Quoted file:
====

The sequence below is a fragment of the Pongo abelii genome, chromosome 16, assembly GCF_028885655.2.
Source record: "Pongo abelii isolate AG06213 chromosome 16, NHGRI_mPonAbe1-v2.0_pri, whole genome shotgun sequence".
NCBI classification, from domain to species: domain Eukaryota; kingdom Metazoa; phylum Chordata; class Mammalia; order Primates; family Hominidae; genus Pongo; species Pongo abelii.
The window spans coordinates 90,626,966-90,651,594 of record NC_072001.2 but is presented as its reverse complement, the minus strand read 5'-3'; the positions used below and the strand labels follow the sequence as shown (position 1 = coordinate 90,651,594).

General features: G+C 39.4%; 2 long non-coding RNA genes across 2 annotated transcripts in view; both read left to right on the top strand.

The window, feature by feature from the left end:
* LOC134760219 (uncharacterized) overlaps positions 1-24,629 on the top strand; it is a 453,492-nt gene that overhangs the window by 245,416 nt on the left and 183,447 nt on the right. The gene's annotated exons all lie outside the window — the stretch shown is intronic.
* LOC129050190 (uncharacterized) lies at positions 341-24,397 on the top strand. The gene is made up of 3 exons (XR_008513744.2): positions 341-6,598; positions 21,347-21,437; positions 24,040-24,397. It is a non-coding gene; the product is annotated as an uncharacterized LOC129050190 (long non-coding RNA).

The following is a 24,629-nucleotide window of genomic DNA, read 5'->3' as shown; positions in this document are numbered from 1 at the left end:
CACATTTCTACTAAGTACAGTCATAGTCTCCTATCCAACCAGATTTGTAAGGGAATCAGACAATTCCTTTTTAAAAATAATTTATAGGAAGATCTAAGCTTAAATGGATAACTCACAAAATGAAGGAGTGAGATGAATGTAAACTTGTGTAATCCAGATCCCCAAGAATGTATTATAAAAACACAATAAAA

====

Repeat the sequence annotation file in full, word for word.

The sequence below is a fragment of the Pongo abelii genome, chromosome 16, assembly GCF_028885655.2.
Source record: "Pongo abelii isolate AG06213 chromosome 16, NHGRI_mPonAbe1-v2.0_pri, whole genome shotgun sequence".
NCBI classification, from domain to species: domain Eukaryota; kingdom Metazoa; phylum Chordata; class Mammalia; order Primates; family Hominidae; genus Pongo; species Pongo abelii.
The window spans coordinates 90,626,966-90,651,594 of record NC_072001.2 but is presented as its reverse complement, the minus strand read 5'-3'; the positions used below and the strand labels follow the sequence as shown (position 1 = coordinate 90,651,594).

General features: G+C 39.4%; 2 long non-coding RNA genes across 2 annotated transcripts in view; both read left to right on the top strand.

The window, feature by feature from the left end:
* LOC134760219 (uncharacterized) overlaps positions 1-24,629 on the top strand; it is a 453,492-nt gene that overhangs the window by 245,416 nt on the left and 183,447 nt on the right. The gene's annotated exons all lie outside the window — the stretch shown is intronic.
* LOC129050190 (uncharacterized) lies at positions 341-24,397 on the top strand. The gene is made up of 3 exons (XR_008513744.2): positions 341-6,598; positions 21,347-21,437; positions 24,040-24,397. It is a non-coding gene; the product is annotated as an uncharacterized LOC129050190 (long non-coding RNA).

The following is a 24,629-nucleotide window of genomic DNA, read 5'->3' as shown; positions in this document are numbered from 1 at the left end:
CACATTTCTACTAAGTACAGTCATAGTCTCCTATCCAACCAGATTTGTAAGGGAATCAGACAATTCCTTTTTAAAAATAATTTATAGGAAGATCTAAGCTTAAATGGATAACTCACAAAATGAAGGAGTGAGATGAATGTAAACTTGTGTAATCCAGATCCCCAAGAATGTATTATAAAAACACAATAAAA